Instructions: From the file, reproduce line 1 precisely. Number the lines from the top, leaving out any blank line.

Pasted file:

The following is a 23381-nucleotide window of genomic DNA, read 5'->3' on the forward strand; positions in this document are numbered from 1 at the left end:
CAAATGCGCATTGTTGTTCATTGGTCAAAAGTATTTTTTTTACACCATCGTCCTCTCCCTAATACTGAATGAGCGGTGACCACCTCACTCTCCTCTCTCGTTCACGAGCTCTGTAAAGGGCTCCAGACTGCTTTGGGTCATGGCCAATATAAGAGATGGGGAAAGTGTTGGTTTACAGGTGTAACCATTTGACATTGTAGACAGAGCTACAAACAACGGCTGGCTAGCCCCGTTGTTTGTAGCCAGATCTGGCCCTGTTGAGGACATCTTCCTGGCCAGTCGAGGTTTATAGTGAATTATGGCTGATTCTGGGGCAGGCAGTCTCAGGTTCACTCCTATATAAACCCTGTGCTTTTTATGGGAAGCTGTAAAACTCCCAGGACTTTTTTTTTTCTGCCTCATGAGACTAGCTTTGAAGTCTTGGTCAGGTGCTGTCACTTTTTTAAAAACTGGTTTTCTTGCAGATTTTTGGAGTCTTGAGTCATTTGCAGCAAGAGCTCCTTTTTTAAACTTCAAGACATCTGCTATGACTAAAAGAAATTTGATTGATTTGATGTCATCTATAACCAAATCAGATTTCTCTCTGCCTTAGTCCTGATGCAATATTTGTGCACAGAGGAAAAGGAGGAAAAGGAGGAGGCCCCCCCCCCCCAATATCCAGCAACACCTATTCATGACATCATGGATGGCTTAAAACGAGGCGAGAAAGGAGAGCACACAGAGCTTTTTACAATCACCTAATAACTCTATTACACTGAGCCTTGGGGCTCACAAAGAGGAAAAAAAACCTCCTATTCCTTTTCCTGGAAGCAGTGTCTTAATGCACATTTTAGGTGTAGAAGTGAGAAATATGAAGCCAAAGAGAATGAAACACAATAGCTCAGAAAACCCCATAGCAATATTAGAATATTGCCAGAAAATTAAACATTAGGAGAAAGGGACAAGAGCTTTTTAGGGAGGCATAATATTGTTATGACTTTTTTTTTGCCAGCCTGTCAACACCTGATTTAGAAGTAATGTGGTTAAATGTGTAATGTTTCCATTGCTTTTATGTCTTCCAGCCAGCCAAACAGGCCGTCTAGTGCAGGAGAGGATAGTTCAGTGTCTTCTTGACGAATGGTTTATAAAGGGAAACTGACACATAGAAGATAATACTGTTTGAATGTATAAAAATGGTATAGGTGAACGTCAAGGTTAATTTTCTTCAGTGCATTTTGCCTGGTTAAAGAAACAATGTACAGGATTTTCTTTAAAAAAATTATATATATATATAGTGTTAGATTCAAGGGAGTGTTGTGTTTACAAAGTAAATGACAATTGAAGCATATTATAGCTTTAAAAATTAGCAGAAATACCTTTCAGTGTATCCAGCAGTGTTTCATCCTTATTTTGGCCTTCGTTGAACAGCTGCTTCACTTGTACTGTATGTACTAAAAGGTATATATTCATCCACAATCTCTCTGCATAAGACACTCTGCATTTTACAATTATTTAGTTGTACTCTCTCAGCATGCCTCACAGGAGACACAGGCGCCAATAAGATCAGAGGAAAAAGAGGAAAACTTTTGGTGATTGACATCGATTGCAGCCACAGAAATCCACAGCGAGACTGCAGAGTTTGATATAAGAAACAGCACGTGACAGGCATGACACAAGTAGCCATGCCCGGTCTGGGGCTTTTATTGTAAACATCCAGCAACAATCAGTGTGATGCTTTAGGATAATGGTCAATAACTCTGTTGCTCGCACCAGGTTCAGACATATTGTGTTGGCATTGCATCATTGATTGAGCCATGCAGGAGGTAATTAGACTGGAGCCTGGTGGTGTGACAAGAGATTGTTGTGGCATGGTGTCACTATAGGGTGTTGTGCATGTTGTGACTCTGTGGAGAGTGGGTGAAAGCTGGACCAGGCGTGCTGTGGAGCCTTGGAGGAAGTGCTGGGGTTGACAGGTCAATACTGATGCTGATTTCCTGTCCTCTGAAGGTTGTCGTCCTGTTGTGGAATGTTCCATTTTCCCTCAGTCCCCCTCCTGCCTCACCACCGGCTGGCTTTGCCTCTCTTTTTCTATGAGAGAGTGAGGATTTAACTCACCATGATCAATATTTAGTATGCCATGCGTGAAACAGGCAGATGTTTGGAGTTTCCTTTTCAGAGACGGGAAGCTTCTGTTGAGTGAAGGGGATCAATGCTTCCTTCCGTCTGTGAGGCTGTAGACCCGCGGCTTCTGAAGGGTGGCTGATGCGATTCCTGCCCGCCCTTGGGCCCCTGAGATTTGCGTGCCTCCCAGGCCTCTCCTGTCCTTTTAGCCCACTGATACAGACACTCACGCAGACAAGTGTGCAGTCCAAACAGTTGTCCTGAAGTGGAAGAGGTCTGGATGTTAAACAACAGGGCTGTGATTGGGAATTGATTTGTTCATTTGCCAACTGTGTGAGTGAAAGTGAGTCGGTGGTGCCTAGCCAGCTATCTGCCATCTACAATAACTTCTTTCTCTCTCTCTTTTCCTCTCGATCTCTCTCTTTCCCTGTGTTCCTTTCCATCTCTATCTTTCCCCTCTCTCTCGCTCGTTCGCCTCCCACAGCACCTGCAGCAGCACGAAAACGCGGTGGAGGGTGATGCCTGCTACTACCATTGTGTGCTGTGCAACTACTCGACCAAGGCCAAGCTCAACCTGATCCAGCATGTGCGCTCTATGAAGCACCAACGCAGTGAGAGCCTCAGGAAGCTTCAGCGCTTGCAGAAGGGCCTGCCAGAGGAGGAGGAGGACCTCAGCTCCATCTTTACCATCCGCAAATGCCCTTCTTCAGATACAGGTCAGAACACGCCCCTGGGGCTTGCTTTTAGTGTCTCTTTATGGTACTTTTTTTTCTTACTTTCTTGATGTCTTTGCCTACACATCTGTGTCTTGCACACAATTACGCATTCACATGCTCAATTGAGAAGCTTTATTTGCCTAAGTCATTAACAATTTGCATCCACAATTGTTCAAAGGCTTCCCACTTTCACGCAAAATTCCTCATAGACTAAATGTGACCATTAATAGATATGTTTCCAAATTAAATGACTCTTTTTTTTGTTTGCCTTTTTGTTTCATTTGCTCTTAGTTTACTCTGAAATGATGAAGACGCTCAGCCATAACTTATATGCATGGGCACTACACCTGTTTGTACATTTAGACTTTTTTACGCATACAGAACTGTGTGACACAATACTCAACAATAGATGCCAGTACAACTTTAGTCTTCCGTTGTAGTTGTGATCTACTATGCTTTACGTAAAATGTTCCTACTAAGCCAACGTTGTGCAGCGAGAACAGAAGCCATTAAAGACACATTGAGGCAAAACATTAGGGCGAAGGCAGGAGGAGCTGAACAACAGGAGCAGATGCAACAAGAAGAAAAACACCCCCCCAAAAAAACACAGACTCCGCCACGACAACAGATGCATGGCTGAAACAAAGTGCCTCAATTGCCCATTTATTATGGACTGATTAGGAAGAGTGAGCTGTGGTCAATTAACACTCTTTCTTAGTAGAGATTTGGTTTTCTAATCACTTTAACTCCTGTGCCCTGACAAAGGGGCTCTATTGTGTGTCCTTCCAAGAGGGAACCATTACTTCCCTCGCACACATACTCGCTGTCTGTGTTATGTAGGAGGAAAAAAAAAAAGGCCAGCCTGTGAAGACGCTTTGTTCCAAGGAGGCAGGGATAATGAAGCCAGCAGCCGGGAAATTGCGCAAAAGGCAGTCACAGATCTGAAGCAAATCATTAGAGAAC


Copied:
The following is a 23381-nucleotide window of genomic DNA, read 5'->3' on the forward strand; positions in this document are numbered from 1 at the left end: